Spotlight: Bonnie Griffin

Hometown: Monroe, N.C.
Size of Operation: 40 Acres
Years in Business: 10
Years Working with Farm Credit: 10

In 2008, Bonnie Griffin decided to take the biggest risk of her life and leave her teaching position to purchase a piece of property 30 minutes outside of Charlotte, NC.

The path to success was not an easy road to maneuver as Bonnie searched for financing for the farm. She visited several traditional banking institutions and even applied for grants for women until she finally came across Farm Credit. After being introduced to Farm Credit, she began consulting with her loan officer Rebecca Tarlton. Bonnie was able to detail her business plan and goals, and was quick to point out that if it were not for Farm Credit Aw Shucks Farm might have never been a reality.

Within months, Bonnie had purchased her first piece of property and started her operation with a five acre corn maze. Since then she has added a large animal barn, a haunted trail, two event barns for weddings and parties, an old-fashioned general store, a soda shop, a train car and recently a gem mine. At the end of every year, Bonnie starts planning a new addition to the operation in order to keep the customers coming back for more.

A few favorites of the farm are the restored buildings and train car. Bonnie has always had a knack for taking old things and restoring them. She’s made connections along her journey that enabled her to purchase a 1950’s soda shop that guests are allowed to come into and get soda floats, ice cream, and pop. In addition to the shop, the old-fashioned general store holds candy from ‘way back when’.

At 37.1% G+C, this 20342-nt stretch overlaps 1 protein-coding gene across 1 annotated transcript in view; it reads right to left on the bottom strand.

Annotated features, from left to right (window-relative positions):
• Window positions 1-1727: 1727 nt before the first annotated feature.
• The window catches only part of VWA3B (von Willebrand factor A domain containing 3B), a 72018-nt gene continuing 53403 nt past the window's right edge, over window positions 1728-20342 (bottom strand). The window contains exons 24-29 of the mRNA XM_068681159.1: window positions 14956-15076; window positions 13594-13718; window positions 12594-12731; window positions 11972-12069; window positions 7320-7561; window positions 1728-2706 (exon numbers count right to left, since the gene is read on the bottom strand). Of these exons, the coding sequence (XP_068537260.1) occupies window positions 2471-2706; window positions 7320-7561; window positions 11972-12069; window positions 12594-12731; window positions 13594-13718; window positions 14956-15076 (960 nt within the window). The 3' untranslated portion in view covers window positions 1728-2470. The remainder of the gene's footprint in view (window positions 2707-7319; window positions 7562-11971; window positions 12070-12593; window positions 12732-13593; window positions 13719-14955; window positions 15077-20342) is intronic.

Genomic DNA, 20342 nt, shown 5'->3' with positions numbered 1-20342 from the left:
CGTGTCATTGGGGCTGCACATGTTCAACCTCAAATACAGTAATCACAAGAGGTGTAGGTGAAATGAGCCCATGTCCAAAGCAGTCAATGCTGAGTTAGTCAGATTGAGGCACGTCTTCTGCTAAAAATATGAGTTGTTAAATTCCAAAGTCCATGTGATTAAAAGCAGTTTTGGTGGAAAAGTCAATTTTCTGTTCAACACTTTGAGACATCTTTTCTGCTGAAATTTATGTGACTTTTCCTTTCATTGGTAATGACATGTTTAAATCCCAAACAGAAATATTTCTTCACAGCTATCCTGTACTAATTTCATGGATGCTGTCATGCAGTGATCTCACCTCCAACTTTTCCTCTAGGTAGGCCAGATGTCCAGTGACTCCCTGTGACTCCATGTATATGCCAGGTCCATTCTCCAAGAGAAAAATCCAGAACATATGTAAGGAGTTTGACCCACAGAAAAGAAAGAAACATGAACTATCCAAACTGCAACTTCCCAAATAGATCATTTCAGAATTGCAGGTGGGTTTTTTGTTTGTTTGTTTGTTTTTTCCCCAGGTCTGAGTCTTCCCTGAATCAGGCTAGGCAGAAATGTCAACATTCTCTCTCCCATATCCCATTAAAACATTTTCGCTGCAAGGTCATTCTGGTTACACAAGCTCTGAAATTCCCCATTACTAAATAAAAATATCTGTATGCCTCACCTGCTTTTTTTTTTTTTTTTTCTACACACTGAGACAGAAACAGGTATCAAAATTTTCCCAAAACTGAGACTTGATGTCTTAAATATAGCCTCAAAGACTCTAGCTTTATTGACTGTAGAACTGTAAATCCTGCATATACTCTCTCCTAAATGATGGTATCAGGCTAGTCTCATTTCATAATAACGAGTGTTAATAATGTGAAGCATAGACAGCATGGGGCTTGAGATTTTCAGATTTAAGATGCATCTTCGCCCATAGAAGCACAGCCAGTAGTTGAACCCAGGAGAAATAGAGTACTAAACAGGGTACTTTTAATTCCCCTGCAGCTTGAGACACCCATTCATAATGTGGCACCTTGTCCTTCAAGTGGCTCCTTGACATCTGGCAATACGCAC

Her proudest addition to the farm was the 1860’s train car that Animal Planet restored and featured on an episode of their show “Restoration Wild.” Animal Planet restored the train car to be accessible for field trips that detailed the history of the original train car and even mapped its route in North Carolina!

Although Bonnie attributes her success to her leap of faith, she admits that it wasn’t easy as a woman to enter agriculture. When asked what her advice would be to young women looking to pursue a career in agriculture she responded, “I would tell them to not be intimidated in a predominately male industry and to always be confident.” Bonnie went on to further explain that being a woman has given her a key insight in bridging the barrier between the “power of mom” and modern-day agriculture.

Her experience as a teacher and being a mother has allowed her to understand what her customers want and what resonates with them and their children. Aw Shucks Farms hosts thousands of school children each year. They are able to visit the farm, learn about past and present agriculture practices, get outside and get involved.

Bonnie says, “The most satisfying part to me about joining the agricultural industry is being able to see the faces of the children as they learn about it.” Between the success of Aw Shucks Farms and being able to share her passion for agriculture, it is safe to say that Bonnie Griffin took the right leap of faith.